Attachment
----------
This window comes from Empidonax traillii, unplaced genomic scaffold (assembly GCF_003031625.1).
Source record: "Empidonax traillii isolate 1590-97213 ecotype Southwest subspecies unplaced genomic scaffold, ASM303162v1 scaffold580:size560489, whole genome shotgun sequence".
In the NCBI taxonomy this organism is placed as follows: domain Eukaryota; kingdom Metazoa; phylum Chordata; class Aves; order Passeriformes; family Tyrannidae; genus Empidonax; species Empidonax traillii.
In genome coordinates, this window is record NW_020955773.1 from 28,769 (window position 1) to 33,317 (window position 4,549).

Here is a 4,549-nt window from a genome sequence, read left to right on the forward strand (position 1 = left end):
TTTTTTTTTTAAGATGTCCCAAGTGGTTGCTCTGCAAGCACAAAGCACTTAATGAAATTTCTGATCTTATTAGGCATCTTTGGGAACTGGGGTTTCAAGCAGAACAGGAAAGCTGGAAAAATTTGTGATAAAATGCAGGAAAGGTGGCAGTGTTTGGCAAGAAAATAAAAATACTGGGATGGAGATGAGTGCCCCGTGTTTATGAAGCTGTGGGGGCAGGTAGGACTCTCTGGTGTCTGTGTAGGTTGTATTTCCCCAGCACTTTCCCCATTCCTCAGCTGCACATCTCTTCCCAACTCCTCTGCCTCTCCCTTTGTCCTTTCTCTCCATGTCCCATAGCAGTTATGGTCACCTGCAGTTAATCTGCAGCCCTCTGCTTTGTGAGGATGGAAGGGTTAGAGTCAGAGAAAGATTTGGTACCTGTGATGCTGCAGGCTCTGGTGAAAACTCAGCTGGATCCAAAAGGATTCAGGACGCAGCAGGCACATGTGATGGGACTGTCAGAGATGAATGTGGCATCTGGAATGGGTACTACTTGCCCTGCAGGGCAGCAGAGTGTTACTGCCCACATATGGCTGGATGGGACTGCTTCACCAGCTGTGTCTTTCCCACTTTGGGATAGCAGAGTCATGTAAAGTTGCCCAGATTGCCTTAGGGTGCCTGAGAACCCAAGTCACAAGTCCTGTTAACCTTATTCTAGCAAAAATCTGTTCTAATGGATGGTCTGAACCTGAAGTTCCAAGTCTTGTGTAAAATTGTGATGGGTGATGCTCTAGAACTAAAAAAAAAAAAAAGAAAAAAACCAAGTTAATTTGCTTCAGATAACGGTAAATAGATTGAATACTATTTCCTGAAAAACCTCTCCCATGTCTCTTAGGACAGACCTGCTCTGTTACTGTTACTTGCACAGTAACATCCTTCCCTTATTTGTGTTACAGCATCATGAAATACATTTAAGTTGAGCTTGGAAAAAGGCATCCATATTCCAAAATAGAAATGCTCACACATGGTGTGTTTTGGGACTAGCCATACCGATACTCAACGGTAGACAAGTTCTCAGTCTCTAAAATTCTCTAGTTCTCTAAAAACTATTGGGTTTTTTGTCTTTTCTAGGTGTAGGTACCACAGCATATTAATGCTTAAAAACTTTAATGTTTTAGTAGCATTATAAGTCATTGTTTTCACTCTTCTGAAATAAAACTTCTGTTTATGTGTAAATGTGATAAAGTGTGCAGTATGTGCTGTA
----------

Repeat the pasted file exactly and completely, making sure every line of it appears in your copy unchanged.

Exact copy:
This window comes from Empidonax traillii, unplaced genomic scaffold (assembly GCF_003031625.1).
Source record: "Empidonax traillii isolate 1590-97213 ecotype Southwest subspecies unplaced genomic scaffold, ASM303162v1 scaffold580:size560489, whole genome shotgun sequence".
In the NCBI taxonomy this organism is placed as follows: domain Eukaryota; kingdom Metazoa; phylum Chordata; class Aves; order Passeriformes; family Tyrannidae; genus Empidonax; species Empidonax traillii.
In genome coordinates, this window is record NW_020955773.1 from 28,769 (window position 1) to 33,317 (window position 4,549).

Here is a 4,549-nt window from a genome sequence, read left to right on the forward strand (position 1 = left end):
TTTTTTTTTTAAGATGTCCCAAGTGGTTGCTCTGCAAGCACAAAGCACTTAATGAAATTTCTGATCTTATTAGGCATCTTTGGGAACTGGGGTTTCAAGCAGAACAGGAAAGCTGGAAAAATTTGTGATAAAATGCAGGAAAGGTGGCAGTGTTTGGCAAGAAAATAAAAATACTGGGATGGAGATGAGTGCCCCGTGTTTATGAAGCTGTGGGGGCAGGTAGGACTCTCTGGTGTCTGTGTAGGTTGTATTTCCCCAGCACTTTCCCCATTCCTCAGCTGCACATCTCTTCCCAACTCCTCTGCCTCTCCCTTTGTCCTTTCTCTCCATGTCCCATAGCAGTTATGGTCACCTGCAGTTAATCTGCAGCCCTCTGCTTTGTGAGGATGGAAGGGTTAGAGTCAGAGAAAGATTTGGTACCTGTGATGCTGCAGGCTCTGGTGAAAACTCAGCTGGATCCAAAAGGATTCAGGACGCAGCAGGCACATGTGATGGGACTGTCAGAGATGAATGTGGCATCTGGAATGGGTACTACTTGCCCTGCAGGGCAGCAGAGTGTTACTGCCCACATATGGCTGGATGGGACTGCTTCACCAGCTGTGTCTTTCCCACTTTGGGATAGCAGAGTCATGTAAAGTTGCCCAGATTGCCTTAGGGTGCCTGAGAACCCAAGTCACAAGTCCTGTTAACCTTATTCTAGCAAAAATCTGTTCTAATGGATGGTCTGAACCTGAAGTTCCAAGTCTTGTGTAAAATTGTGATGGGTGATGCTCTAGAACTAAAAAAAAAAAAAAGAAAAAAACCAAGTTAATTTGCTTCAGATAACGGTAAATAGATTGAATACTATTTCCTGAAAAACCTCTCCCATGTCTCTTAGGACAGACCTGCTCTGTTACTGTTACTTGCACAGTAACATCCTTCCCTTATTTGTGTTACAGCATCATGAAATACATTTAAGTTGAGCTTGGAAAAAGGCATCCATATTCCAAAATAGAAATGCTCACACATGGTGTGTTTTGGGACTAGCCATACCGATACTCAACGGTAGACAAGTTCTCAGTCTCTAAAATTCTCTAGTTCTCTAAAAACTATTGGGTTTTTTGTCTTTTCTAGGTGTAGGTACCACAGCATATTAATGCTTAAAAACTTTAATGTTTTAGTAGCATTATAAGTCATTGTTTTCACTCTTCTGAAATAAAACTTCTGTTTATGTGTAAATGTGATAAAGTGTGCAGTATGTGCTGTA